WASHINGTON — As airlines implement additional coronavirus safety measures, U.S.-based carriers are making sure passengers know that wearing a mask onboard is not just a suggestion, it's a requirement.
Most major airlines now require passengers and workers to wear masks onboard due to the COVID-19 pandemic.
As of Aug. 27, Delta has banned around 240 customers who've refused to follow those rules.
"Although rare, we continue to put passengers who refuse to follow the required face-covering rules on our no-fly list," Delta CEO Ed Bastian said in an internal memo sent to employees on Thursday.
The memo was sent to mark the milestone opening of its new Salt Lake City hub and also included discussions about other projects underway and ways the airline is handling the COVID-19 pandemic.
"As we all work toward the recovery, it’s vital that we continue to stay focused on the drive to provide the safest, cleanest airports, aircraft and workspaces possible," Bastian wrote. "I want to thank everyone for your continued vigilance of our policy requiring masks be worn by our people and our customers."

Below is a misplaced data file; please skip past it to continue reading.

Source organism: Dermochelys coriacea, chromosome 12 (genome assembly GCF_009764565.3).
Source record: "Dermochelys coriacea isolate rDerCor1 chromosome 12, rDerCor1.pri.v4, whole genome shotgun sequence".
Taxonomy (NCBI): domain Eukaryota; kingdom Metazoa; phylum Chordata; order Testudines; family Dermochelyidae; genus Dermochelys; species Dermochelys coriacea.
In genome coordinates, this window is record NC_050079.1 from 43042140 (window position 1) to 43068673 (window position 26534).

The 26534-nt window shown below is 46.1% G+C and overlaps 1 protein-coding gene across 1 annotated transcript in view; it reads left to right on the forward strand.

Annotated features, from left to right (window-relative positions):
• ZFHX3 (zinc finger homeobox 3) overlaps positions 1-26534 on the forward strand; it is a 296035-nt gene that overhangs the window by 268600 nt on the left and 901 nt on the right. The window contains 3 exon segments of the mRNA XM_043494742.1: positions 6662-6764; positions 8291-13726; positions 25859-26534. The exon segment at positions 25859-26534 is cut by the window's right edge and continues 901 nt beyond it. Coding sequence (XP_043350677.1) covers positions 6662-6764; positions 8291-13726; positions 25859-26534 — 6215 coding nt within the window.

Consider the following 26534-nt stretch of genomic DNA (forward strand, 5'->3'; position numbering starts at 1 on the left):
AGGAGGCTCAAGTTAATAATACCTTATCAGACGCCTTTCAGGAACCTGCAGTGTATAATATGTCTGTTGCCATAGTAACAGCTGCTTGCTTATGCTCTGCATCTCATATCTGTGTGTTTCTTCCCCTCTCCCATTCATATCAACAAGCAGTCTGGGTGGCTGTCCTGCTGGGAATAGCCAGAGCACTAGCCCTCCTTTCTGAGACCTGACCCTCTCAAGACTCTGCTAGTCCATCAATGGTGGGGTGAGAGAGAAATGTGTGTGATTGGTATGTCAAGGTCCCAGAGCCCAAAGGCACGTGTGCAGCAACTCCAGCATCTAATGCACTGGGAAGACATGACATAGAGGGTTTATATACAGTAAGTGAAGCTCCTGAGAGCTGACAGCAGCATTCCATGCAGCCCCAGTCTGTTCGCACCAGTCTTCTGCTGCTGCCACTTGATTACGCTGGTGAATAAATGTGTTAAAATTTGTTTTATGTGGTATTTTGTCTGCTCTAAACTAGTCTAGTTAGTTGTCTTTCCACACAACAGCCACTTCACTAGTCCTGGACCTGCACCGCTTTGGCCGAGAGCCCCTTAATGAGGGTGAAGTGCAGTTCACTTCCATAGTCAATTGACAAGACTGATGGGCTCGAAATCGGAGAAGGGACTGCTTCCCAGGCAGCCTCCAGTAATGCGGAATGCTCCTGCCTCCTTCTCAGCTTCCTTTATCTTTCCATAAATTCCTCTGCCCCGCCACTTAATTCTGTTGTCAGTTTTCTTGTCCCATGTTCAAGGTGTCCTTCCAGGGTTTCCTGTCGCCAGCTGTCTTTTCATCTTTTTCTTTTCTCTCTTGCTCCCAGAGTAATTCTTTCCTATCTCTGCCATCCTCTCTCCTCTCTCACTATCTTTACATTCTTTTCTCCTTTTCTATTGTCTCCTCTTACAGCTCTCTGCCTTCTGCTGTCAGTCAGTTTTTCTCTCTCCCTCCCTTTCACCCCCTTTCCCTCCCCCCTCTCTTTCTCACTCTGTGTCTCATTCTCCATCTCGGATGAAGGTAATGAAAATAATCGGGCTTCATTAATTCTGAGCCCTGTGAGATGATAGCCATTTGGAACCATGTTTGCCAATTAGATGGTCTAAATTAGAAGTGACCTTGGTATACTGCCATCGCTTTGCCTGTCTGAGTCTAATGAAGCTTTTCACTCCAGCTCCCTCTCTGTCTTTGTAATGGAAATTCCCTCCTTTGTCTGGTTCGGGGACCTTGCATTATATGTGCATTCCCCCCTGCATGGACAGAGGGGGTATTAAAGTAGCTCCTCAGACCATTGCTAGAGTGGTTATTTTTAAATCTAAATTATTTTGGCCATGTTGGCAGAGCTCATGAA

The number of passengers on Delta's no-fly list due to mask policies has jumped over the past few weeks. Earlier this month, Delta said it had banned more than 120 customers. The customers on Delta's no-fly list includes a former Navy SEAL who has publicly said killed Osama bin Laden during a 2011 raid on the terrorist's compound in Pakistan.
Other airlines have taken similar steps to ban passengers who refuse to comply with mask orders. United said Friday that it has placed about 150 passengers on its internal no-fly risk for failure to follow mask policies.